6 Ways Sex Is Good For Your Health
Talking about sex can be contentious, often encouraging people to express strong opinions, and even debate each other. It is just such a subjective topic, so most people have a specific set of feelings about sex one way or another.
For instance, some people believe that sex is one of the basic human requirements like food and sleep. Some recognize it as pleasure, not necessity, but still place a lot of importance on it in their lives. And others may think it's less important, seeing it for reproductive purposes — or perhaps they just have lower libidos. In any case, what cannot be disputed is this: science has shown that sex has numerous health benefits, and therefore can certainly enhance your life. Here's how ...
1. Sex lowers your risk of heart attack.
A recent study indicated that those who have less sexual activity are at increased risk of cardiovascular disease. By extension, the more often you have sex, the less likely it may be that you develop heart disease. So, perhaps increasing your sexual activity could just save your heart. Because sex also lowers your cortisol levels (e.g. one of the hormones that makes you stressed out!), it is also associated with stronger immune systems, better sleep and improved quality of life. In other words, sex may just heal your heart.
2. Sex may reduce pain.
Science has shown that when women orgasm, the body produces an analgesic effect, thereby reducing pain. One study tested women who engaged in vaginal self-stimulation, while also placing painful compression upon their (free) finger. During this time, those women reported that their pain threshold was significantly increased, meaning that they were less impacted by the pain and more focused on the pleasure. So, before you pop an ibuprofen, perhaps try masturbation instead?
3. Sex lowers blood pressure.
Sexual activity actually lowers blood pressure. Research conducted in 2006 indicated that men and women who regularly had (heterosexual, penile-vaginal) intercourse displayed lower blood pressure, which also resulted in reduced stress.
Interestingly, unlike in #2, masturbation (or any other kind of sexual activity) had little or no effect on blood pressure, which indicates that intercourse specifically may be what directly impacts blood pressure.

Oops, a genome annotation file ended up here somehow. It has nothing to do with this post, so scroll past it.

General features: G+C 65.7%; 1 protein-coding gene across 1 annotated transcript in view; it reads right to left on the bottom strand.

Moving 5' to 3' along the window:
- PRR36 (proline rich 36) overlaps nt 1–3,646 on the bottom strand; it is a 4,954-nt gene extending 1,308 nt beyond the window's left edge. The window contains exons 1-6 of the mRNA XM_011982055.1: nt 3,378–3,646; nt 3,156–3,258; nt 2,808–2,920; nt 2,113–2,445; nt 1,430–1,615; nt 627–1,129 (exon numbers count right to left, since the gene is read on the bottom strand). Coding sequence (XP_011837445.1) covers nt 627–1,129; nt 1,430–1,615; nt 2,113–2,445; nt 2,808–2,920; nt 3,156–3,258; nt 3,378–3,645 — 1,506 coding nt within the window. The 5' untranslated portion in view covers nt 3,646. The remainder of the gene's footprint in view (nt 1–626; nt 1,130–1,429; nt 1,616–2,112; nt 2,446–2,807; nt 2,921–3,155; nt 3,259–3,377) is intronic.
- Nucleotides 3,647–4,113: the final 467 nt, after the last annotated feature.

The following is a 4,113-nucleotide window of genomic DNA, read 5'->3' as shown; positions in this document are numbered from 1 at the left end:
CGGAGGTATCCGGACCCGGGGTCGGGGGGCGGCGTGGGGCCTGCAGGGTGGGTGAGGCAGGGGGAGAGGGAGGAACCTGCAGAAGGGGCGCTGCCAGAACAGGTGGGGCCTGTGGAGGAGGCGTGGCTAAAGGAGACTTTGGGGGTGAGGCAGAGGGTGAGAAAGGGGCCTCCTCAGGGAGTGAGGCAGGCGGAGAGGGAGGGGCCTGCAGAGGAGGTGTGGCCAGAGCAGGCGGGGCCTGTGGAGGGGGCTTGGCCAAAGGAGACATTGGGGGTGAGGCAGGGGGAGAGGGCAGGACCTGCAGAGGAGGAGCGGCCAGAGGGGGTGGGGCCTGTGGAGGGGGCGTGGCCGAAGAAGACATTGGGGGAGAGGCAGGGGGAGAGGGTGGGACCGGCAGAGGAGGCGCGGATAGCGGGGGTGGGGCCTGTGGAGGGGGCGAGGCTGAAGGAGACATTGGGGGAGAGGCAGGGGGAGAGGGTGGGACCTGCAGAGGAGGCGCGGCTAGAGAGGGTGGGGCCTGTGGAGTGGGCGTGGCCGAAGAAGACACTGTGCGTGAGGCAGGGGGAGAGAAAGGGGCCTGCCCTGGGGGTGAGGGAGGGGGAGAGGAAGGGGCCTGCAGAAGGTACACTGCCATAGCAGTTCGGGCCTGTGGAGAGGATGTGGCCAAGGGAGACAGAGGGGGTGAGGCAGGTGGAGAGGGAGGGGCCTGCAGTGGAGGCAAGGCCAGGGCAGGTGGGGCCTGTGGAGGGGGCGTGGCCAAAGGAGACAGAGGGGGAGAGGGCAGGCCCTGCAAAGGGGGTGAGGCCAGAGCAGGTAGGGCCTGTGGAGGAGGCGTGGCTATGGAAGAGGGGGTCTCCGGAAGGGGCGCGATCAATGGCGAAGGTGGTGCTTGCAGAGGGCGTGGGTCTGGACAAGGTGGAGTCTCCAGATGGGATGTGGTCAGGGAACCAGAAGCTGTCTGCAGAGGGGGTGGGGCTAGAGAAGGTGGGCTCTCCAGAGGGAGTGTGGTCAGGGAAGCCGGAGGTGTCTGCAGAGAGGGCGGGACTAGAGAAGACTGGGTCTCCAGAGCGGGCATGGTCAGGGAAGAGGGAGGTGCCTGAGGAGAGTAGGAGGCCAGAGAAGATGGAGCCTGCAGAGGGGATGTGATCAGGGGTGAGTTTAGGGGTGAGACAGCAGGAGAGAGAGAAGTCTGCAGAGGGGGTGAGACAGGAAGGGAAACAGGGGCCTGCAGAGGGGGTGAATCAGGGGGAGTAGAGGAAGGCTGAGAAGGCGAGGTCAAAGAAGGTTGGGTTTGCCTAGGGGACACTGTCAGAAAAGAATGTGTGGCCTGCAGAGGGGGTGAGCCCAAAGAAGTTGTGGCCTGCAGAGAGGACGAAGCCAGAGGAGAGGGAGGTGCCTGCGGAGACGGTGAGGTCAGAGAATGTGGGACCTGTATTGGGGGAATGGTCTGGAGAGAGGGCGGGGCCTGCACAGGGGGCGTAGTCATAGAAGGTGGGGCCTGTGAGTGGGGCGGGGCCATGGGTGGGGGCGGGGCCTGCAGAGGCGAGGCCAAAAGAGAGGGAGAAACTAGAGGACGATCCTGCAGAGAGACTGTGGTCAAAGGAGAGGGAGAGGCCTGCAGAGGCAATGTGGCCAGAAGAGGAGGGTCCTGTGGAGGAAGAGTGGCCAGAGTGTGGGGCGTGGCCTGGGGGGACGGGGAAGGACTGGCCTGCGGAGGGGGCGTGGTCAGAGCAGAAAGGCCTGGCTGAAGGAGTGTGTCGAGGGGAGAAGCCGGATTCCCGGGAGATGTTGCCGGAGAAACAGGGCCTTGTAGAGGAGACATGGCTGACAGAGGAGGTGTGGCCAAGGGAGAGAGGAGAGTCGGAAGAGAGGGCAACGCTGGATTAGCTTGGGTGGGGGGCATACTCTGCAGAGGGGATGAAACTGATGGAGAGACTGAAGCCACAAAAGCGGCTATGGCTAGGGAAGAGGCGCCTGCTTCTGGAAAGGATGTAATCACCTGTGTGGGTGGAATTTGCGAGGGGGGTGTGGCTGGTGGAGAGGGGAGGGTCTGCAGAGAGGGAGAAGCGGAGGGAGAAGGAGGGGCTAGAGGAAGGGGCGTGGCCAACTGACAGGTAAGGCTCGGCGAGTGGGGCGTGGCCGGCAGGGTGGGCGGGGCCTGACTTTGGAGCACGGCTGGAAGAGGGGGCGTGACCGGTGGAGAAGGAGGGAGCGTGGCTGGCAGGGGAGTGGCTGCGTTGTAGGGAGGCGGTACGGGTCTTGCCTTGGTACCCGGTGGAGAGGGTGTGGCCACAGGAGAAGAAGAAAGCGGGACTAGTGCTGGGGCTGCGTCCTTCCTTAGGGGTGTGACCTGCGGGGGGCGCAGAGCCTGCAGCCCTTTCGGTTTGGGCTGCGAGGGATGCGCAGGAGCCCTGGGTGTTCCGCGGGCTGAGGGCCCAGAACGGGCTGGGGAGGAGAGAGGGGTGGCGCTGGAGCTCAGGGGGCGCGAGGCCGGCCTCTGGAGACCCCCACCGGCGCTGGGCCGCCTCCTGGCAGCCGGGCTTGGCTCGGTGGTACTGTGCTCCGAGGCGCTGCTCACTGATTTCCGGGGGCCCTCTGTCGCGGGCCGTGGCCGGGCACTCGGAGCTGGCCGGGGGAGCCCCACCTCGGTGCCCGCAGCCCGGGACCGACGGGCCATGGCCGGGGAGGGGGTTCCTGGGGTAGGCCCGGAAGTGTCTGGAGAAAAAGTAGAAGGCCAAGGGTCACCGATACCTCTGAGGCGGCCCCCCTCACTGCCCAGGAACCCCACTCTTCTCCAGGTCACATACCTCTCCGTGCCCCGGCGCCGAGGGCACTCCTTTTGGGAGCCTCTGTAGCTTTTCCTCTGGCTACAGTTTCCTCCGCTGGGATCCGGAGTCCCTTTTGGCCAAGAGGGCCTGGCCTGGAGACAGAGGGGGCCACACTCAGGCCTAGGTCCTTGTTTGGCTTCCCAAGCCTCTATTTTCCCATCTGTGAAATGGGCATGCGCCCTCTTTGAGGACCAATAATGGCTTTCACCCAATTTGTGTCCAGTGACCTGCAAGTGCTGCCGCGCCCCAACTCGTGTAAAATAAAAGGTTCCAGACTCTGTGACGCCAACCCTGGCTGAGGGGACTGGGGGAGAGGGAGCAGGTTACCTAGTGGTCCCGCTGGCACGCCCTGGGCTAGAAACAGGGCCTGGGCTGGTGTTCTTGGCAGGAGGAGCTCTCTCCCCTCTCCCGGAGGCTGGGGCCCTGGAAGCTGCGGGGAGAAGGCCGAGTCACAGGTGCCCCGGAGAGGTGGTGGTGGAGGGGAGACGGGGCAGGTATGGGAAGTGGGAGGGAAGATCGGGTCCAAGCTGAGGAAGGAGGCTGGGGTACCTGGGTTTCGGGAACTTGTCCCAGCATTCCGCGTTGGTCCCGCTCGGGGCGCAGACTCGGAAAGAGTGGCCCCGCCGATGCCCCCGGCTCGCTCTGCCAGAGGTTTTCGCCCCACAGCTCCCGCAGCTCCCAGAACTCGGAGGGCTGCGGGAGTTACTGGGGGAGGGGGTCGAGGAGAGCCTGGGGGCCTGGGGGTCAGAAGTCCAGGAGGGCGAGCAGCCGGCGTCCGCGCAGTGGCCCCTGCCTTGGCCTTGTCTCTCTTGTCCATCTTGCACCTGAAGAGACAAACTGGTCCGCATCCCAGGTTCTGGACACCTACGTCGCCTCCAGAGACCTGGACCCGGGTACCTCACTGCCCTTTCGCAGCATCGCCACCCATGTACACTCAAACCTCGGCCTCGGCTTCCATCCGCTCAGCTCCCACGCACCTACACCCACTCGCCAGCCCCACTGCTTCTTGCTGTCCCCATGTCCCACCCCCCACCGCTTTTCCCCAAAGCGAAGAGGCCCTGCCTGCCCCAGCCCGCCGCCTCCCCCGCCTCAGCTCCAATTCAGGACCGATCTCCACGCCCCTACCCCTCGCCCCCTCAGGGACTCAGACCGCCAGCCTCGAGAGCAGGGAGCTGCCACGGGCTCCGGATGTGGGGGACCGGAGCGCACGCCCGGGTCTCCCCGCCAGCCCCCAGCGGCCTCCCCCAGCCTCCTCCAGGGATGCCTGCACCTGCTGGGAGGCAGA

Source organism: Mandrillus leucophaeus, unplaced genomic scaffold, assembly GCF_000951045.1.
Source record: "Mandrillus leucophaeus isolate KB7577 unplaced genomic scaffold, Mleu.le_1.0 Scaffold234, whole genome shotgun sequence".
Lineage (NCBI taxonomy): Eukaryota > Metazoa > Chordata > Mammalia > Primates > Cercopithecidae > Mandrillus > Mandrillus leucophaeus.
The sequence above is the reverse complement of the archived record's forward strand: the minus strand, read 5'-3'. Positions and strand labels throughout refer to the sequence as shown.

4. Sex improves your mood.
Having sex, or even just cuddling, releases oxytocin and dopamine, which are both bonding and feel-good hormones. These hormones are also associated with improved mood and increased happiness. It can be difficult to imagine even having sex when your mood is low or you are feeling flat, but having an orgasm can make a big difference to how you feel.
5. Sex strengthens your immune system.
Having frequent sex strengthens the immune system to protect the body against disease. A study conducted in 1999 on college students measured immune system functioning in correlation with sexual activity. The study found that those who reported to have frequent (once or twice per week) sexual activity showed higher concentrations of immunoglobulin, which is one the commonest antibodies which protect against infection and disease.
6. Sex helps you sleep.
Numerous studies have shown that sexual activity and intercourse promotes the release of the hormone prolactin. Prolactin is not only responsible for the feeling of satisfaction but is also higher during sleep. This means that having an orgasm or sex can increase your likelihood of falling asleep, and possibly relieve you of those sleepless nights. Next time you find yourself lying awake at night, perhaps a little coitus could ease you back into dreamland.
If healthy living is high on your list of priorities, then including sex could be as beneficial as diet, exercise and sleep. Including sex into your health regime is likely to show many changes in your health and general well-being, so my advice to you would be to get it on!
Ready to learn more about how to unlock the power of food to heal your body, prevent disease & achieve optimal health? Register now for our FREE web class with nutrition expert Kelly LeVeque.